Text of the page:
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3.8 out of 5 stars
Then Again
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125 of 148 people found the following review helpful
on December 3, 2011
Format: Hardcover
'Then Again' (2011) is a poignant but often frustrating 'collage' of a memoir by cultural icon Diane Keaton. The book's best feature is that Keaton writes in her own inimitable voice; there are no ghost writers present here, though ghosts of other kinds abound.

'Then Again' is a work of memory and feeling; it conceals more than it reveals, and hard facts are few.

Its most striking quality may be the depth of Keaton's self-depreciation. At 65 years of age, an Academy Award-winning actress (nominated for Best Actress four times over four decades, winning once), an accomplished director of film and television, a highly stylized comedian, an author of multiple books on photography and painting, and a vital presence in American cinema and culture, it is surprising how little self-esteem, and how much active self-loathing, Keaton has for herself.

Not only does the author seem burdened with regrets, which she freely acknowledges and makes a point to underscore, but she consistently magnifies the relatively inconsequential while ignoring her many actual achievements: she discusses a late 1970s Vogue cover which was cancelled because Keaton insisted that the editors use a black and white Irving Penn photograph, but she doesn't mention her 1987 Vanity Fair cover at all.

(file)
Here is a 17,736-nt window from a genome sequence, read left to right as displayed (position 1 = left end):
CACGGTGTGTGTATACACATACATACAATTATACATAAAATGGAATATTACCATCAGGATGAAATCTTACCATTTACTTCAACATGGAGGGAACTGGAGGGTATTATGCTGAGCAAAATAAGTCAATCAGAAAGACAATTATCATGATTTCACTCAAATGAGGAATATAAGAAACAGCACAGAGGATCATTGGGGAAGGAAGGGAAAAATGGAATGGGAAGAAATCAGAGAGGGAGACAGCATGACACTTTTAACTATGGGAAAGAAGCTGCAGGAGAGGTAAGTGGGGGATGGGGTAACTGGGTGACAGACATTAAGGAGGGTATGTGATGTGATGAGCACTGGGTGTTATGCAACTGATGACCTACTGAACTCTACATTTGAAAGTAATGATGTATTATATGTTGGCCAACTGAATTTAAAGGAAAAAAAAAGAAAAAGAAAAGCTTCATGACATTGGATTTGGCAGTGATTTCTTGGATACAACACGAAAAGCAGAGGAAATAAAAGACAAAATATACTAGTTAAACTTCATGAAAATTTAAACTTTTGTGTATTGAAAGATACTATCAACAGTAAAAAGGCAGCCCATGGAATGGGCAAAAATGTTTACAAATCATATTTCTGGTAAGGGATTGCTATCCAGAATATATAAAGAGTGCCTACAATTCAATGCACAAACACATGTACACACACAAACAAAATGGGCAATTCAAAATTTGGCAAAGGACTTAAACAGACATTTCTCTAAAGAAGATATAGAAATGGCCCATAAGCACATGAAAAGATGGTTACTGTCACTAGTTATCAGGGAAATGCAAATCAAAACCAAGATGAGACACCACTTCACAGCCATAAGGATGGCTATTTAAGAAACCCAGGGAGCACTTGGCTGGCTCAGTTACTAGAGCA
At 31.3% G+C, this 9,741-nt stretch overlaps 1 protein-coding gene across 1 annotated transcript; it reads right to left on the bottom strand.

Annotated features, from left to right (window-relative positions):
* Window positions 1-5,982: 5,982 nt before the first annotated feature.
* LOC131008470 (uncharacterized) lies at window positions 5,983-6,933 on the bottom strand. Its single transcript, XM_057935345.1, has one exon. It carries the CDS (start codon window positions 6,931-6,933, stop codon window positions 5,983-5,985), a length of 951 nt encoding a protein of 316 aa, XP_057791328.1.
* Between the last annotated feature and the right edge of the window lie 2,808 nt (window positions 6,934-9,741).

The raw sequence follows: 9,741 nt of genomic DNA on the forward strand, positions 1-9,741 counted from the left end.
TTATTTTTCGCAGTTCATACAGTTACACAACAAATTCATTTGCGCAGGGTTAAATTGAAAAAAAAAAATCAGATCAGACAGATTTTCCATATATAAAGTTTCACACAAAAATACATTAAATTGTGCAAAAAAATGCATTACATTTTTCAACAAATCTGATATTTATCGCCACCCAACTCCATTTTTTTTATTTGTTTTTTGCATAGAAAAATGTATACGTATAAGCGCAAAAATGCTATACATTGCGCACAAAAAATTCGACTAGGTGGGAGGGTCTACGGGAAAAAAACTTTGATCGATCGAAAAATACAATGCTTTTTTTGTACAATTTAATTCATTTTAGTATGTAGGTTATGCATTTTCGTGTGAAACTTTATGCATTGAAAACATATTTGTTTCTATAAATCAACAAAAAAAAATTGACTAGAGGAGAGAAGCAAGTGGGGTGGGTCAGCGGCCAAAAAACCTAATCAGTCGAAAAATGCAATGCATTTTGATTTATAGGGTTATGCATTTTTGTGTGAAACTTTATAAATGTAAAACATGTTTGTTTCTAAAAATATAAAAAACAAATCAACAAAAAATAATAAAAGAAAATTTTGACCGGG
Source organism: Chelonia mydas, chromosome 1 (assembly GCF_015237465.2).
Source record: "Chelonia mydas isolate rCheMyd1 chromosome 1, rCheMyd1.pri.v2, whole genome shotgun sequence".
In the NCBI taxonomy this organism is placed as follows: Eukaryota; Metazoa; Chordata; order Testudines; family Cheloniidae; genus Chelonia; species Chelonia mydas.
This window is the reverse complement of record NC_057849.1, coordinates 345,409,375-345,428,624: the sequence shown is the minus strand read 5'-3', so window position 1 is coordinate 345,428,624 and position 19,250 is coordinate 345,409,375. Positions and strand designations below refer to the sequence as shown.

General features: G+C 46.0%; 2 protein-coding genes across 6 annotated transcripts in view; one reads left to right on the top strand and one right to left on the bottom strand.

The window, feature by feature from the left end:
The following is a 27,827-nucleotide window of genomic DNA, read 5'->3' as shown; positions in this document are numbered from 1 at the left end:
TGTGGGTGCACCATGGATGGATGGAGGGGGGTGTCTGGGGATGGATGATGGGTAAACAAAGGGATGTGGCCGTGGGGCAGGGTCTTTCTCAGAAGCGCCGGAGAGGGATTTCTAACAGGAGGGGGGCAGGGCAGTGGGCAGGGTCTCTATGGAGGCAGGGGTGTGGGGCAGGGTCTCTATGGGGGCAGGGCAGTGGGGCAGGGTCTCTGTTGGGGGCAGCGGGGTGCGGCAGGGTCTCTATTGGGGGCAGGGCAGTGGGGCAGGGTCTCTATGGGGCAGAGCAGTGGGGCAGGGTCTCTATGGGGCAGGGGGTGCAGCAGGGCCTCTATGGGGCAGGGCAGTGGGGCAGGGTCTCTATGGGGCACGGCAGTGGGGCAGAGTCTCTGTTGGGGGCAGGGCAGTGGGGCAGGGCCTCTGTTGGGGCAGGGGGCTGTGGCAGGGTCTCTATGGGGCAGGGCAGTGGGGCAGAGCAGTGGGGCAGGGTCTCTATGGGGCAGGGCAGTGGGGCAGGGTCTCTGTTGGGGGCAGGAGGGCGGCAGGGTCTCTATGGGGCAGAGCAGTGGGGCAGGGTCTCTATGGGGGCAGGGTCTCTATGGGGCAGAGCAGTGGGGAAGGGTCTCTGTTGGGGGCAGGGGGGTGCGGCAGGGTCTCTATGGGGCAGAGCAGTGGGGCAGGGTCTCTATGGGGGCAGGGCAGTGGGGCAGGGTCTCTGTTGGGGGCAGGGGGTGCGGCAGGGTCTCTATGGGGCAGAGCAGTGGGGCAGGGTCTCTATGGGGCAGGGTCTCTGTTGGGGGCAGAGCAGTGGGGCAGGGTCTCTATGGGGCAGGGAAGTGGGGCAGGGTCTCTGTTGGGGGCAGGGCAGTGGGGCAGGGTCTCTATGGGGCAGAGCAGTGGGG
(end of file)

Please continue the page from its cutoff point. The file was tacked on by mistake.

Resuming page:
About the first two Godfather movies (1972, 1974), both of which are acknowledged American film classics, Keaton's most prominent memory is that makeup artist Dick Smith saddled her with an unbecoming "10-pound blond wig," as if her performances and other contributions were little more than wallpaper or window-dressing.

While filming the third Godfather film in Palermo circa 1990, Keaton notes that the reassembled cast is "older but not happier," and focuses on Winona Ryder being replaced by Sofia Coppola, the director's daughter, whom, she notes, "was soon to be seen on the cover of Vogue."

'Then Again' is full of such biting but apparently only semi-intentional asides. Of all the elements Keaton might have enjoyed, appreciated, and remembered about filming in southern Italy, the reader will question why Keaton decided to focus on what she presumably saw as an act of nepotism by Francis Ford Coppola.

Of her performance as Renata in Allen's first dramatic film, 'Interiors' (1978), Keaton believes she was simply miscast.

Though Keaton discusses Woody Allen's 'Anne Hall' (1977) at length, she mentions his 1979 masterpiece, 'Manhattan,' in which she played the female lead, Mary Wilkes, only once, and then only by name.

Worse, however, is how little appreciation she has for her own comic genius in some of Allen's "early funny" films of the 70s, from 'Sleeper' (1973) to 'Play It Again, Sam' (1972, written by and starring Allen, but directed by Herbert Ross) and 1975's hilarious and underrated 'Love & Death.'

Readers are very likely to appreciate Keaton's candor when it does manifest, though the author herself remains inexplicable, perhaps because, even in late middle age, she still seems rudderless and ungrounded. Keaton doesn't seem to really know what she thinks or feels about almost anything.